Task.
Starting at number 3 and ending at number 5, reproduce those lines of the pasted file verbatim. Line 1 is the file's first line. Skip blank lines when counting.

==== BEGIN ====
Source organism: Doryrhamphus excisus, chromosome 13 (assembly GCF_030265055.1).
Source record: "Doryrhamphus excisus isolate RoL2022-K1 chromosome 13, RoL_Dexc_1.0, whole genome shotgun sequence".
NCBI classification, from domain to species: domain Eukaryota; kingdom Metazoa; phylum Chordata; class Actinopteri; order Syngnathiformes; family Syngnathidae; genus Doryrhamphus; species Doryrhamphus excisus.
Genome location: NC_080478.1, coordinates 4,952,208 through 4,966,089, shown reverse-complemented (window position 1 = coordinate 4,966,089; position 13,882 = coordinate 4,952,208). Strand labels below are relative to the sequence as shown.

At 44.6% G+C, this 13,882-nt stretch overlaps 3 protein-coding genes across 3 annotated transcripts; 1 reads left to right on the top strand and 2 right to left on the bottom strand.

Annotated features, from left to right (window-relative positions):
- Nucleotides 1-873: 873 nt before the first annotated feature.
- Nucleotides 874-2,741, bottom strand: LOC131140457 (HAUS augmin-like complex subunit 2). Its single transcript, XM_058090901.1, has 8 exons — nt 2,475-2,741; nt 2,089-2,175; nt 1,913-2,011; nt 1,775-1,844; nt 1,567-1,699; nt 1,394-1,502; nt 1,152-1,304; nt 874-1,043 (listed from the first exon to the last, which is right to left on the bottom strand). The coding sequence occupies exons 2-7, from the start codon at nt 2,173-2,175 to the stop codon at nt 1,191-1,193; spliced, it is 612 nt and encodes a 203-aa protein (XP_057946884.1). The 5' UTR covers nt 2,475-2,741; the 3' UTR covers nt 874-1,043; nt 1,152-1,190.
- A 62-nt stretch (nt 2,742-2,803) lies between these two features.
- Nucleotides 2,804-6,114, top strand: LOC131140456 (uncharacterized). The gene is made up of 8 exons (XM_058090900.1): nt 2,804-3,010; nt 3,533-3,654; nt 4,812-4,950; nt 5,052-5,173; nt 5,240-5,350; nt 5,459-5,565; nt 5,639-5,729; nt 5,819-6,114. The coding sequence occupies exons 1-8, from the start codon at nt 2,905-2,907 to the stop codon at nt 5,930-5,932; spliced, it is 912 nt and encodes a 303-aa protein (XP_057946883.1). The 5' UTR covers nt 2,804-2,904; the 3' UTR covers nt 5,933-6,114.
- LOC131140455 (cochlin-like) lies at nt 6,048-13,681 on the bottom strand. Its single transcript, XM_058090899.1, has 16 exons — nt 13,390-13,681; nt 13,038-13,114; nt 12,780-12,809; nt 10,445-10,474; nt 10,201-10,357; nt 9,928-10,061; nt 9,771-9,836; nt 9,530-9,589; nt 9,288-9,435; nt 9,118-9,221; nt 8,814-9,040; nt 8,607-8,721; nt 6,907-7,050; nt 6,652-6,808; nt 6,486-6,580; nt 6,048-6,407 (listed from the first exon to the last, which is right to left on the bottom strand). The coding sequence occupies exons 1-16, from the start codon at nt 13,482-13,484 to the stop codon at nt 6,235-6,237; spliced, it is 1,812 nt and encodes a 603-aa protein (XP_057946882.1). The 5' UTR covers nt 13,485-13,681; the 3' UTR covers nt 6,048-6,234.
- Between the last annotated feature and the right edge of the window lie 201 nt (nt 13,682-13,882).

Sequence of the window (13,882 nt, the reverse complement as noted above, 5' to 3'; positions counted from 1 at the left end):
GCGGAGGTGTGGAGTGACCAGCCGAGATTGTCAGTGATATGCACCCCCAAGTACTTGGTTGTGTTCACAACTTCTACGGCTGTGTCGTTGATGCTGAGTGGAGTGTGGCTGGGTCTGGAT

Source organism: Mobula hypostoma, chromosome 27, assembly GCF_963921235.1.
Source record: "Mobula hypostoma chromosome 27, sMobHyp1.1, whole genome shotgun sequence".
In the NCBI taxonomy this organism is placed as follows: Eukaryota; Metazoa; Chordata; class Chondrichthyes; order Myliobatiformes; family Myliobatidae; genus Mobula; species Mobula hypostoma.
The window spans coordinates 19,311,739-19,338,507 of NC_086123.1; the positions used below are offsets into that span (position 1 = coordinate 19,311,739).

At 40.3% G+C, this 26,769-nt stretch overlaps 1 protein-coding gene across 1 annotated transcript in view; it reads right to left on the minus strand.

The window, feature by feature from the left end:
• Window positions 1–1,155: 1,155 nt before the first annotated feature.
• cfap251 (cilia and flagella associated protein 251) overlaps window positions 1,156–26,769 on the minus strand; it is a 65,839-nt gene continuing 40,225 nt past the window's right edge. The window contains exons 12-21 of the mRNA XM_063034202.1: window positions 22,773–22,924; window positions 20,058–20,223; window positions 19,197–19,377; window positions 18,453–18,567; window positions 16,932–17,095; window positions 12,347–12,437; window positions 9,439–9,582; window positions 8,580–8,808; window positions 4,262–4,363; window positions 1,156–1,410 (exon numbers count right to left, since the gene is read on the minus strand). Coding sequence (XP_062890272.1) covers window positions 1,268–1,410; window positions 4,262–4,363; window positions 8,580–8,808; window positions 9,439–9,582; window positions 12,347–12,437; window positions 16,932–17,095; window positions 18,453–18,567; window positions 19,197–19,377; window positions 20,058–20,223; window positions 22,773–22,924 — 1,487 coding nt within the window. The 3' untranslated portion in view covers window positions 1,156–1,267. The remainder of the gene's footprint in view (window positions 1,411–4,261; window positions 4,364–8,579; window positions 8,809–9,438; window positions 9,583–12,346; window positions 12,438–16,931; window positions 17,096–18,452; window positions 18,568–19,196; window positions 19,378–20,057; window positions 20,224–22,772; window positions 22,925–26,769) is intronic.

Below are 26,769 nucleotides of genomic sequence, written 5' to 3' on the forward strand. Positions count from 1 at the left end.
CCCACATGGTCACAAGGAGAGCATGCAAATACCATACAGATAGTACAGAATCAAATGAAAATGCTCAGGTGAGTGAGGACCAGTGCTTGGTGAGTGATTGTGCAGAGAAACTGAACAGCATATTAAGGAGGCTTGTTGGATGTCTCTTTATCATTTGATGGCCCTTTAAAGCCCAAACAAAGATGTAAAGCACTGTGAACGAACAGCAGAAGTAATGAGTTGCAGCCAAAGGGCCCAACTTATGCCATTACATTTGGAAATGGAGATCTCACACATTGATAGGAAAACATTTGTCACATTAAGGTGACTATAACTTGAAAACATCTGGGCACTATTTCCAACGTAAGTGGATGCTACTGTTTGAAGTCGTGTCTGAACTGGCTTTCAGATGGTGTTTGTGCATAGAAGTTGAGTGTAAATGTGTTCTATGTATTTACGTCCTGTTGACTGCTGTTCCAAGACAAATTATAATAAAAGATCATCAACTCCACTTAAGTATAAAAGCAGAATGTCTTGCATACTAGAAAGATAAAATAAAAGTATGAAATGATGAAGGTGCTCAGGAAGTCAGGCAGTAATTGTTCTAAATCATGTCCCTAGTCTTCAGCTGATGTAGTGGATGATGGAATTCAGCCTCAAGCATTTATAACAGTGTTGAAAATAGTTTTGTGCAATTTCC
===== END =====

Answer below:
NCBI classification, from domain to species: domain Eukaryota; kingdom Metazoa; phylum Chordata; class Actinopteri; order Syngnathiformes; family Syngnathidae; genus Doryrhamphus; species Doryrhamphus excisus.
Genome location: NC_080478.1, coordinates 4,952,208 through 4,966,089, shown reverse-complemented (window position 1 = coordinate 4,966,089; position 13,882 = coordinate 4,952,208). Strand labels below are relative to the sequence as shown.

At 44.6% G+C, this 13,882-nt stretch overlaps 3 protein-coding genes across 3 annotated transcripts; 1 reads left to right on the top strand and 2 right to left on the bottom strand.